An Astronomically Fun Chat About Space and Wine With a Winemaker and Former Physicist This is vinocultural therapy at its finest. There’s no rush to splash through the wine. Visitors are encouraged to graze on local cheese and charcuterie while taking in sweeping views of the valley and coastlines. Even as haze engulfed the valley, the experience was still very easy on the eyes. If you’re lucky, you can meander downstairs to the limestone-filled basement tasting and event rooms that took over a year to build. The natural insulation packs in the cool air – and time.“It’s easy to lose a few hours in here,” our host said. The 20 minutes we spent perusing seemed to speed by in a flash.That’s the one thing to note about wine tasting in the Willamette Valley: It’s not to be rushed. Whether you visit the three we did, or design your own itinerary, each producer is proud of the literal fruits of their labor and will be happy to talk about the process as much as you’re willing to listen.So as you plan your next trip to Portland, take a look at the grapevines to the south. You might be pleasantly surprised by what you’ll discover. Smart Practices for Drinking With the Environment in Mind Where to Drink White Wine in the Willamette Valley What is Biodynamic Wine? A Quick and Easy Guide to the Buzzyworthy Trend Hops and Terroir: Why the Beer World is Embracing the Wine Term Editors’ Recommendations If there were still any shroud to it, the secret’s out: Oregon’s Willamette Valley is one of the world’s premier wine destinations.Although relatively new in the wine world, the growers and producers stretching just south of Portland are redefining the industry’s accessibility to the average, novice drinker. There’s much more to the region than pinot noir (although there’s plenty of that to go around).Take Brooks Wines, for example. An unsuspecting hillside in Amity opens up to sweeping views of the Willamette Valley (so named for the river that runs through it) with a portfolio of exceptional rieslings and other white blends crafted by Jimi Brooks, who wanted to bring back a slice of Beaujolais wine tradition to Oregon. After Jimi’s tragic death, his son, Pascal, just eight years old at the time, inherited the winery.Along with a small staff, Pascal continues a tradition of using biodynamics and other natural processes to farm some of the most forward-thinking wines in the area. Brooks’ 2015 Riesling really takes on the essence of local fruits while being balanced enough to drink all afternoon.The 20-plus-acre grounds in the Eola Hills feel like a communal family farm with games and plenty of seating across a sprawling patio. The team has built a nice slate of programming, including Pizza Fridays (courtesy of a large pizza oven), yoga, and wine bingo, at which our host noted, “There’s not an empty seat in the house.”To continue that forward-thinking trend, head north on the maze of rural Oregon highways to Day Camp in Dundee.Winemaker Brianne Day opened the modern tasting room and production facility earlier this year as an effort to open the sometimes heavy doors of winemaking to smaller producers. While she creates her own range, the “Camp” is home to 10 other producers slowly plying their trade with small allocations.One mustn’t leave Day Wines without trying Day’s spectacular Mamacita, her take on a French pétillant naturel with luscious effervescence and rolling floral notes giving way to stone fruit on the finish. The juice was bottled towards the end of 2016, so we could only imagine it maturing and getting better with another year in the bottle.As much as the Willamette Valley is bit of an “everyman’s” wine region, the luxury it has it does very well. That’s no more apparent than at Domaine Serene’s stunning new Clubhouse in Dayton, just a quick drive from Dundee.Founders Grace and Ken Evenstad built the 34,000-square-foot house as a tribute to time they spent in Burgundy, France. They’re widely considered one of the founding families of Oregon’s luxury wine scene.The drive there feels like an escape into the French countryside. The entrance couldn’t be any more dramatic, with a single-lane driveway wandering through rows of grapes and a villa in the distance that slowly arrives on the horizon. The transition is instant; after getting out of your car, this no longer feels like an unusually smoky Oregon summer. It feels like a sultry Tuscan afternoon.While Domaine Serene has an extensive Member’s Club program with superior benefits and the opportunity to stay overnight in on-site accommodations, the grandiose main tasting room and patio are just as fulfilling. Large tables are placed sparingly along the stone floor with great care taken to build in space for the medley of current offerings and vintages you’ll taste. (Trust us, it’s easy to turn this into a multi-course tasting in a hurry).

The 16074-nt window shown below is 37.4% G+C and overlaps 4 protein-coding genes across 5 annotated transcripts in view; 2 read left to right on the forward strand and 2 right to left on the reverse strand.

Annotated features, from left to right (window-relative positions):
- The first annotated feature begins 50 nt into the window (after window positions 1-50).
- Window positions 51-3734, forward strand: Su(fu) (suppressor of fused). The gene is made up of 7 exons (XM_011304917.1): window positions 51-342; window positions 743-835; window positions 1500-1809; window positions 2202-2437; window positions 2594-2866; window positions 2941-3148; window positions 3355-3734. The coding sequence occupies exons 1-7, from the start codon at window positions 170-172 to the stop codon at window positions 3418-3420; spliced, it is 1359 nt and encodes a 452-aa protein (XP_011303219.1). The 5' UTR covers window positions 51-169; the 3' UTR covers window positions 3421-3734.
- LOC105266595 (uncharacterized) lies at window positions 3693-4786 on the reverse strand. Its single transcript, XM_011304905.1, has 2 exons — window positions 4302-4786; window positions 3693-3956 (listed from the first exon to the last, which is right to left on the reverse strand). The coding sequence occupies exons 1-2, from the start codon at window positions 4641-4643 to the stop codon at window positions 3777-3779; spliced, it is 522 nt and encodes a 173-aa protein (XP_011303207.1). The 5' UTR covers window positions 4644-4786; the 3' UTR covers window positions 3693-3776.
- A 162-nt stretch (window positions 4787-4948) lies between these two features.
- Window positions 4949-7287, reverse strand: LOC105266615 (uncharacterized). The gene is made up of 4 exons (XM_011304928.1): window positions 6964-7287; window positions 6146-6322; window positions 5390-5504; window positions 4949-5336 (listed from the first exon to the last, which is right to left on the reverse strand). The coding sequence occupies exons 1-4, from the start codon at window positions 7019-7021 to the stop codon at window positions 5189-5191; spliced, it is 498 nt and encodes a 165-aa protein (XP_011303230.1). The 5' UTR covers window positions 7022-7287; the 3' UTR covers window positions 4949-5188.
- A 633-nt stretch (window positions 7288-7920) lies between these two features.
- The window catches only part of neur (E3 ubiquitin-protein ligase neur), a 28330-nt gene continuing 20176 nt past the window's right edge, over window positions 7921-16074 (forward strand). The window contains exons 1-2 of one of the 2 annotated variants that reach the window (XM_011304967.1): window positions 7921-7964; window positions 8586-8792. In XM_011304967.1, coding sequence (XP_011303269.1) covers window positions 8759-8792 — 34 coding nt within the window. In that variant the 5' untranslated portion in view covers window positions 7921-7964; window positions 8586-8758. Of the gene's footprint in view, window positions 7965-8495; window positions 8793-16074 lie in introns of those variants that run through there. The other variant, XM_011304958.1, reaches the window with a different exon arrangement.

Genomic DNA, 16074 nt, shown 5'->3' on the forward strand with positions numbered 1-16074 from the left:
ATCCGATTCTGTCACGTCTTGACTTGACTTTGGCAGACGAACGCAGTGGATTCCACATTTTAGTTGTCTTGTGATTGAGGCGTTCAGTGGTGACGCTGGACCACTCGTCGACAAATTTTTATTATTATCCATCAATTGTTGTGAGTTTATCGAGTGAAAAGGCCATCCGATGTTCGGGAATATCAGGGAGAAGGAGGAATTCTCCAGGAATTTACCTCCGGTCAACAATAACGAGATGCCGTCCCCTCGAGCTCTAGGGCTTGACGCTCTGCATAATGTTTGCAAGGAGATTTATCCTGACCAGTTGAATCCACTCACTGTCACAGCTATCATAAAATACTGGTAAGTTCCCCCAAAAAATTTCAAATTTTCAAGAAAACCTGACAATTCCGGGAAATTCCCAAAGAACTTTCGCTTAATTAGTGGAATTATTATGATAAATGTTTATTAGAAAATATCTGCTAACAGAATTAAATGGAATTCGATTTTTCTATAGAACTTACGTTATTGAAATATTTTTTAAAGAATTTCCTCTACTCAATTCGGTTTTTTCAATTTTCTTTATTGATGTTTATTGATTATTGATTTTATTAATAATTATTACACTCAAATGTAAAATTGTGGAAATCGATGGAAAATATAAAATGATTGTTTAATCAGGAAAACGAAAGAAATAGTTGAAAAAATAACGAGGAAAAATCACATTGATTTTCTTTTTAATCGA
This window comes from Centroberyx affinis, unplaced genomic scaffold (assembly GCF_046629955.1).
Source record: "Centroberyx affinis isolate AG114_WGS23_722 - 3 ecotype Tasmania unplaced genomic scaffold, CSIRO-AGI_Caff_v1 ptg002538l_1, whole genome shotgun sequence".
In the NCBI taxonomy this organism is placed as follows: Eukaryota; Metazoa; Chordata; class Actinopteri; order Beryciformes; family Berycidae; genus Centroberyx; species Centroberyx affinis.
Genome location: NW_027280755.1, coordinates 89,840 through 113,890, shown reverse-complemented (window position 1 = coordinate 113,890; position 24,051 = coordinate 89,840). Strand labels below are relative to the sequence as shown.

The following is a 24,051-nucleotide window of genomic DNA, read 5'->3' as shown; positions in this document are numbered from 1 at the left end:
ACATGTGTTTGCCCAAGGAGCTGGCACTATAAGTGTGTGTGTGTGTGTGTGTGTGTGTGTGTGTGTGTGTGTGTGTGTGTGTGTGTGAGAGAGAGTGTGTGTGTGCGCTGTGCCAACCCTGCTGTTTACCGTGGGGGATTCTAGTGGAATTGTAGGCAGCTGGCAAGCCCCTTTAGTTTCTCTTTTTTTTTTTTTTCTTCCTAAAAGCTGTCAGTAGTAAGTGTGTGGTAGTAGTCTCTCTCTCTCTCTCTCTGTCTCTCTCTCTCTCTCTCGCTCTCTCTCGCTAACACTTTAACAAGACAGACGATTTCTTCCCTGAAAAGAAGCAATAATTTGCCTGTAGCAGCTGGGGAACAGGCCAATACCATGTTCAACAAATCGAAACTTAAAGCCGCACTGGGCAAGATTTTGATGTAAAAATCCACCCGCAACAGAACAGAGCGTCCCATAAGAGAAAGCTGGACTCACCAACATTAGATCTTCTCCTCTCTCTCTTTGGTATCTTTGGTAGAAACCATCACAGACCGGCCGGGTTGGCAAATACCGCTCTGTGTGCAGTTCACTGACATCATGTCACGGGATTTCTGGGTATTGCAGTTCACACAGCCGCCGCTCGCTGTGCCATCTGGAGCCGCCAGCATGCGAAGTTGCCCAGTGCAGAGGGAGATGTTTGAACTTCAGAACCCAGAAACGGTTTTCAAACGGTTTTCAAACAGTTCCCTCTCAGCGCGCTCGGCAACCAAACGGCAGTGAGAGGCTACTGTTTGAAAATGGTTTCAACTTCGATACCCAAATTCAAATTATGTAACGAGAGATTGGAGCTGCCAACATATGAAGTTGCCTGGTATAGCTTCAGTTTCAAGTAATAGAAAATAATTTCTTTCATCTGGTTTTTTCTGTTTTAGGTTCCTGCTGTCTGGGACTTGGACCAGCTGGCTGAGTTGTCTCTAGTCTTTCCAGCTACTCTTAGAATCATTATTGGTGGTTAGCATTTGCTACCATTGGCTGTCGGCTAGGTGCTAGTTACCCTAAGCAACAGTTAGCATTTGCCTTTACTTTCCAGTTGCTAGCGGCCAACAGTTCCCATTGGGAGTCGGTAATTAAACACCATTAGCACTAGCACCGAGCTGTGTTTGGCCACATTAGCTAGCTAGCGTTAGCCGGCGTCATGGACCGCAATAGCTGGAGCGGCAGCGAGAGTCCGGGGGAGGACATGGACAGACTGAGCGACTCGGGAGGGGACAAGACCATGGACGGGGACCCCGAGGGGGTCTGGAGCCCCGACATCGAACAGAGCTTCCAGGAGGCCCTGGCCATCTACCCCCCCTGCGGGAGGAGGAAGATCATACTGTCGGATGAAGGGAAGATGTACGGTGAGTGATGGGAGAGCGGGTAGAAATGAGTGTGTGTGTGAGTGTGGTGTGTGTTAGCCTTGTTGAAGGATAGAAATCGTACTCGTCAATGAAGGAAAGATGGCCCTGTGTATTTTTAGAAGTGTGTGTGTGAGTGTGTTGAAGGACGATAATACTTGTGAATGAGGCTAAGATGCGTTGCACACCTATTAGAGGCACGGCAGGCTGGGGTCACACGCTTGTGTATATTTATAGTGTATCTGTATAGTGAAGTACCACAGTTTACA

The locust situation continues to be serious in western Sudan where hopper bands and groups of immature adults of the crop-devouring creatures are present in Darfur, a region already afflicted by civil strife, the United Nations Food and Agriculture Organization (FAO) said in its latest update today. Although survey and control operations are in progress, many areas cannot be accessed in the region, where tens of thousands of people have been killed and millions displaced during two years of fighting between the Government, allied militia and rebels, it added. In Eritrea, small groups of hoppers have formed on the Red Sea coast near the border with Sudan where local breeding occurred after unusually good rainfall and control operations are now under way, FAO reported. Control operations were also carried out recently against hopper infestations in western Tigray province in northern Ethiopia. Scattered adults are also breeding in the interior in Yemen.In West Africa, where infestations two years ago sparked fears of a potentially worse crisis than the last plague nearly 20 years ago, only low numbers of immature and mature solitary adults are present in parts of southern Mauritania, northern Mali and Niger, where earlier damage caused by the locusts has exacerbated a food crisis. Although ecological conditions are unusually favourable for breeding within a large portion of the northern Sahel region bordering the Sahara, no hoppers have been found so far. Nevertheless, intensive surveys must continue to detect any signs that locust numbers might be increasing, FAO said.On the other hand, local breeding has occurred west of Tamanrasset in southern Algeria where scattered late hoppers and immature adults were treated. Breeding is in progress and scattered adults are present in Kanem, Batha and Wadi Fira regions in Chad but the situation remains rather unclear because of unconfirmed reports of swarms in some of these areas.